Federal funds sought for Mauna Loa eruption’s damage, expenses
January 28, 2023, 4:00 AM HST
While Hawai‘i County was spared from a huge disaster when Mauna Loa’s lava march toward Daniel K. Inouye Highway stalled just 1.7 miles away, the volcano’s first eruption in 38 years did cause damage and expenses.
The State of Hawai‘i is seeking a federal disaster declaration to try to recoup some of those expenses and fix damage to public infrastructure, mainly Mauna Loa Observatory Road, on the volcano’s unpopulated northeast flank.
Hawai‘i Gov. Josh Green on Jan. 20 — the same day it was presented to him — signed off on the state’s request for a presidential major disaster declaration for Hawai‘i County under the Public Assistance and the Hazard Mitigation grant programs, according to Adam Weintraub, communications director for the Hawai‘i Emergency Management Agency.
The Federal Emergency Management Agency’s preliminary damage assessment, which covers the period form the start of the eruption Nov. 27 to Dec. 16, is $1.75 million — with $850,000 in estimated road and bridge damage expenses and slightly more than $900,000 in emergency protective measures.
The state’s request letter noted it does not agree with FEMA’s estimate.
“The state believes the FEMA estimate did not fully account for the costs of repairing the Mauna Loa Observatory Road, which would be conducted at high altitude in a remote location, requiring additional precautions and measures to protect workers and support needed equipment,” Weintraub said.
The state, based on historical costs and other information, estimates the cost of the road repair at $3 million, for a total estimated disaster declaration of $3.9 million.
A disaster declaration “could take weeks if not months for a decision,” said Luke Myers, administrator of the state’s emergency management agency.
Weintraub said if President Joe Biden signs off on the disaster declaration, FEMA typically will reimburse up to 75% and the balance is paid by state and local funding.
The request for a federal disaster declaration comes on the heels of a one-day, onsite inspection Jan. 5 by an 11-person team of state and FEMA officials of damages and impacts caused by the eruption.
While there were multiple threats, including ashfall, gas emissions and earthquakes, the damage and impacts the team inspected were primarily from lava inundation.
Fortunately, while the Mauna Loa eruption and its resulting lava flows damaged some public infrastructure on the gentle slopes in the volcano’s Northeast Rift Zone, it posed little threat to life and property. The primary lava flow stalled — before reaching the island’s primary route between the west and east side — after lava broke out at a higher elevation and began to decline in volume.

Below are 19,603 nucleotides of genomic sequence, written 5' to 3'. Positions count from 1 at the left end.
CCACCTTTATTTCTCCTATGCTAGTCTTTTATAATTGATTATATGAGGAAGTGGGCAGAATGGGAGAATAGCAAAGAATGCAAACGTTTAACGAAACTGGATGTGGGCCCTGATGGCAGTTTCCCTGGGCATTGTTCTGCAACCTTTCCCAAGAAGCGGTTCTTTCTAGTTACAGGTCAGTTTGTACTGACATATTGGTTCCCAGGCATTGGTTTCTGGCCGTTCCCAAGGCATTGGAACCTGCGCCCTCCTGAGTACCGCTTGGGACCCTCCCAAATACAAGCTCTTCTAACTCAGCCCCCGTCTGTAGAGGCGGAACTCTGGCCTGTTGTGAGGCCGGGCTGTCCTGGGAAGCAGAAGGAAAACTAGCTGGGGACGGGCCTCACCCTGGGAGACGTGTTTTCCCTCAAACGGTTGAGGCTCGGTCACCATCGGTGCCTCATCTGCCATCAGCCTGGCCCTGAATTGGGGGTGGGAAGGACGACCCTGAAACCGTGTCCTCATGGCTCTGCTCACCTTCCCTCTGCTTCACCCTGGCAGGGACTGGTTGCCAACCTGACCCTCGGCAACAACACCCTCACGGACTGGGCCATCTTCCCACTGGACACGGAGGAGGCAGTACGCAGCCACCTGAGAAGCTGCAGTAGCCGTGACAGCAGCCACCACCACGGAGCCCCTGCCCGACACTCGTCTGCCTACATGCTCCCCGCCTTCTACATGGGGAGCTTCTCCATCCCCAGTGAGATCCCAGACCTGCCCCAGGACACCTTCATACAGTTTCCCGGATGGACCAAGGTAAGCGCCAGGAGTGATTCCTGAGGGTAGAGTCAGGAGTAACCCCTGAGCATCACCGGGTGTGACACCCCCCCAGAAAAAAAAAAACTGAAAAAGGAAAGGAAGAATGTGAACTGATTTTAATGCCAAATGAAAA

“We were relatively lucky as a state and county and as a whole community what was actually impacted by the lava,” Meyers said. “There were two main transportation infrastructures up on the mountain that were impacted and those were our primary areas to review and assess.”
Specifically, the inspection team looked at damage to roads reported by the Hawai‘i Department of Land and Natural Resources and some emergency protective measures taken during the eruption. It’s estimated that just more than a mile of road was covered by lava.
“For the several pieces of infrastructure in the path of Mauna Loa, those roads will have to be further assessed,” Meyers said. “Right now, the service function of the roads, there is no use of them. So impacts to that infrastructure are definitely on the high end.”
There also were some powerlines at the top of Mauna Loa Observatory Road consumed by lava. The inspection did not cover any state Land Department assets.
In response to the eruption, Hawai’i County received support from several agencies, including Hawai‘i National Guard personnel to assist with traffic control and security in the lava viewing area on Old Saddle Road and state emergency management agency personnel who helped at the county’s emergency operations center.
The team had 30 days after the eruption ceased to get its report to Green so he could make a decision on whether to request a federal disaster declaration.
“We were very fortunate that the lava came down the Northeast Rift Zone, into the middle of the saddle, and only really impacted a couple of transportation infrastructures,” Meyers said.